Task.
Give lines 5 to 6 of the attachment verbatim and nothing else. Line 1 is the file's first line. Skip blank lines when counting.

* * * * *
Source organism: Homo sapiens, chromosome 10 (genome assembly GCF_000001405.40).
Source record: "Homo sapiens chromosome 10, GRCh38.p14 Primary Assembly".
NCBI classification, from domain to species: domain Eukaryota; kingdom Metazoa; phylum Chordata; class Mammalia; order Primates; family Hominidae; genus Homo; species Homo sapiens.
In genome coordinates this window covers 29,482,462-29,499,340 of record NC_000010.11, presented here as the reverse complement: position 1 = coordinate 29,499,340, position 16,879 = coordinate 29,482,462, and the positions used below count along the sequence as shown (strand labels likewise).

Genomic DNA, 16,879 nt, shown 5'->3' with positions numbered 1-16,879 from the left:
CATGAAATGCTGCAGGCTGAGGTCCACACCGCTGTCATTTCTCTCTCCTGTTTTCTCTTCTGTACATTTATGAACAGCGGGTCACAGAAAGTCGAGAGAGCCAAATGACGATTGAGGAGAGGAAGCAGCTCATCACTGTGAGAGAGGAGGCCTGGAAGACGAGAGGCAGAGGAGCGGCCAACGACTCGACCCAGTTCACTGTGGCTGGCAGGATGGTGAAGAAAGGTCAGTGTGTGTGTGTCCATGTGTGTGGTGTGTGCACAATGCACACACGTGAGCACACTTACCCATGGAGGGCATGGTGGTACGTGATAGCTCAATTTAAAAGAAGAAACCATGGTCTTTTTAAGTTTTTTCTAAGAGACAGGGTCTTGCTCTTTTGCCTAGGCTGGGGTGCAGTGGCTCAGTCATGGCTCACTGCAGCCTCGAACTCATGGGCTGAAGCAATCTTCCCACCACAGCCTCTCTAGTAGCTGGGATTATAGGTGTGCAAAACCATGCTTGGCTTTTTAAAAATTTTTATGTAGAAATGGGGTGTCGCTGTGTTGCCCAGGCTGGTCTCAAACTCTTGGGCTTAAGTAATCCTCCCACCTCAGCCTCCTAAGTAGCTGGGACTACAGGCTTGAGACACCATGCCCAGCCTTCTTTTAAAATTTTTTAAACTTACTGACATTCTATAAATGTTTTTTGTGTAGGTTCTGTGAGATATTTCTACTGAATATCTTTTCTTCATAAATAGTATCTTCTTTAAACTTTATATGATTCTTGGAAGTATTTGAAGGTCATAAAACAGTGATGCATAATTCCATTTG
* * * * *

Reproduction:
Genomic DNA, 16,879 nt, shown 5'->3' with positions numbered 1-16,879 from the left:
CATGAAATGCTGCAGGCTGAGGTCCACACCGCTGTCATTTCTCTCTCCTGTTTTCTCTTCTGTACATTTATGAACAGCGGGTCACAGAAAGTCGAGAGAGCCAAATGACGATTGAGGAGAGGAAGCAGCTCATCACTGTGAGAGAGGAGGCCTGGAAGACGAGAGGCAGAGGAGCGGCCAACGACTCGACCCAGTTCACTGTGGCTGGCAGGATGGTGAAGAAAGGTCAGTGTGTGTGTGTCCATGTGTGTGGTGTGTGCACAATGCACACACGTGAGCACACTTACCCATGGAGGGCATGGTGGTACGTGATAGCTCAATTTAAAAGAAGAAACCATGGTCTTTTTAAGTTTTTTCTAAGAGACAGGGTCTTGCTCTTTTGCCTAGGCTGGGGTGCAGTGGCTCAGTCATGGCTCACTGCAGCCTCGAACTCATGGGCTGAAGCAATCTTCCCACCACAGCCTCTCTAGTAGCTGGGATTATAGGTGTGCAAAACCATGCTTGGCTTTTTAAAAATTTTTATGTAGAAATGGGGTGTCGCTGTGTTGCCCAGGCTGGTCTCAAACTCTTGGGCTTAAGTAATCCTCCCACCTCAGCCTCCTAAGTAGCTGGGACTACAGGCTTGAGACACCATGCCCAGCCTTCTTTTAAAATTTTTTAAACTTACTGACATTCTATAAATGTTTTTTGTGTAGGTTCTGTGAGATATTTCTACTGAATATCTTTTCTTCATAAATAGTATCTTCTTTAAACTTTATATGATTCTTGGAAGTATTTGAAGGTCATAAAACAGTGATGCATAATTCCATTTG